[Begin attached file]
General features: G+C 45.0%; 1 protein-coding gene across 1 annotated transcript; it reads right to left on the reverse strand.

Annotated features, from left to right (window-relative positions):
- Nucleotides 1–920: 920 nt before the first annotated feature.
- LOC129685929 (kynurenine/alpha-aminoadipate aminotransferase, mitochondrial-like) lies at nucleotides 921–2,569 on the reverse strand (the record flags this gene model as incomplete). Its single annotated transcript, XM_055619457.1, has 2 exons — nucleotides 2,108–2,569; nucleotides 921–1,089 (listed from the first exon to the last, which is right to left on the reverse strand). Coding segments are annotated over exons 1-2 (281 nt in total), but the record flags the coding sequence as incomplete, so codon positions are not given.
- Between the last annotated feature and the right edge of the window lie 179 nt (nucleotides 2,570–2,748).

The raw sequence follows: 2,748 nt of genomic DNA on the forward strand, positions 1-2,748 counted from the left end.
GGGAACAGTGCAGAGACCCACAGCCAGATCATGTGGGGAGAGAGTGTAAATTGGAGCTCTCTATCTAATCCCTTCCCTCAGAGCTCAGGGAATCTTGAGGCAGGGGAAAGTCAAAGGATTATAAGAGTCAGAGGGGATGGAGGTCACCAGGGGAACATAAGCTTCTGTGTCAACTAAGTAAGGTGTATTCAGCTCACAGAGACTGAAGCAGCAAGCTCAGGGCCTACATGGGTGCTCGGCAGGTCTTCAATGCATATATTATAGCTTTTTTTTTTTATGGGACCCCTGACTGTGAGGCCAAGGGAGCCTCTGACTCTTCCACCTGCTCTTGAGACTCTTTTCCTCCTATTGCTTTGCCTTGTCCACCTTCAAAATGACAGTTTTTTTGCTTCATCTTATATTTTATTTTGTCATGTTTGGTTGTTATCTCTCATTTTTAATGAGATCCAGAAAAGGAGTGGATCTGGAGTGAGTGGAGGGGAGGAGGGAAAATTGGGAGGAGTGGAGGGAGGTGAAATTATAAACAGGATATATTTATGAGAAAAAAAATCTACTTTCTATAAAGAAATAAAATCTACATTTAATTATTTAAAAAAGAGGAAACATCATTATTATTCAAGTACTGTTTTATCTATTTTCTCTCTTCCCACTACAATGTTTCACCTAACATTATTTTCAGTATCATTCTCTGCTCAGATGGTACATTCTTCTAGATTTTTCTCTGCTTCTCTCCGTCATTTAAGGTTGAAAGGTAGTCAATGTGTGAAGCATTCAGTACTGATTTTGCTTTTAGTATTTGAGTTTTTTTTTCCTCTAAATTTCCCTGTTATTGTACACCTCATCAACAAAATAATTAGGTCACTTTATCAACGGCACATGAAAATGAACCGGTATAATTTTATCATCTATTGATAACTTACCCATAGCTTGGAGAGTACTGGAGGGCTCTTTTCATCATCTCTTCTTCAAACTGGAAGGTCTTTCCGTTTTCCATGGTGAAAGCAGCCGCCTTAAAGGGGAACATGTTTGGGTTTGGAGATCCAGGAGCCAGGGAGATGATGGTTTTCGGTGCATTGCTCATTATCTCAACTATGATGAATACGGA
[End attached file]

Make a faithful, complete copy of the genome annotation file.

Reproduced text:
General features: G+C 45.0%; 1 protein-coding gene across 1 annotated transcript; it reads right to left on the reverse strand.

Annotated features, from left to right (window-relative positions):
- Nucleotides 1–920: 920 nt before the first annotated feature.
- LOC129685929 (kynurenine/alpha-aminoadipate aminotransferase, mitochondrial-like) lies at nucleotides 921–2,569 on the reverse strand (the record flags this gene model as incomplete). Its single annotated transcript, XM_055619457.1, has 2 exons — nucleotides 2,108–2,569; nucleotides 921–1,089 (listed from the first exon to the last, which is right to left on the reverse strand). Coding segments are annotated over exons 1-2 (281 nt in total), but the record flags the coding sequence as incomplete, so codon positions are not given.
- Between the last annotated feature and the right edge of the window lie 179 nt (nucleotides 2,570–2,748).

The raw sequence follows: 2,748 nt of genomic DNA on the forward strand, positions 1-2,748 counted from the left end.
GGGAACAGTGCAGAGACCCACAGCCAGATCATGTGGGGAGAGAGTGTAAATTGGAGCTCTCTATCTAATCCCTTCCCTCAGAGCTCAGGGAATCTTGAGGCAGGGGAAAGTCAAAGGATTATAAGAGTCAGAGGGGATGGAGGTCACCAGGGGAACATAAGCTTCTGTGTCAACTAAGTAAGGTGTATTCAGCTCACAGAGACTGAAGCAGCAAGCTCAGGGCCTACATGGGTGCTCGGCAGGTCTTCAATGCATATATTATAGCTTTTTTTTTTTATGGGACCCCTGACTGTGAGGCCAAGGGAGCCTCTGACTCTTCCACCTGCTCTTGAGACTCTTTTCCTCCTATTGCTTTGCCTTGTCCACCTTCAAAATGACAGTTTTTTTGCTTCATCTTATATTTTATTTTGTCATGTTTGGTTGTTATCTCTCATTTTTAATGAGATCCAGAAAAGGAGTGGATCTGGAGTGAGTGGAGGGGAGGAGGGAAAATTGGGAGGAGTGGAGGGAGGTGAAATTATAAACAGGATATATTTATGAGAAAAAAAATCTACTTTCTATAAAGAAATAAAATCTACATTTAATTATTTAAAAAAGAGGAAACATCATTATTATTCAAGTACTGTTTTATCTATTTTCTCTCTTCCCACTACAATGTTTCACCTAACATTATTTTCAGTATCATTCTCTGCTCAGATGGTACATTCTTCTAGATTTTTCTCTGCTTCTCTCCGTCATTTAAGGTTGAAAGGTAGTCAATGTGTGAAGCATTCAGTACTGATTTTGCTTTTAGTATTTGAGTTTTTTTTTCCTCTAAATTTCCCTGTTATTGTACACCTCATCAACAAAATAATTAGGTCACTTTATCAACGGCACATGAAAATGAACCGGTATAATTTTATCATCTATTGATAACTTACCCATAGCTTGGAGAGTACTGGAGGGCTCTTTTCATCATCTCTTCTTCAAACTGGAAGGTCTTTCCGTTTTCCATGGTGAAAGCAGCCGCCTTAAAGGGGAACATGTTTGGGTTTGGAGATCCAGGAGCCAGGGAGATGATGGTTTTCGGTGCATTGCTCATTATCTCAACTATGATGAATACGGA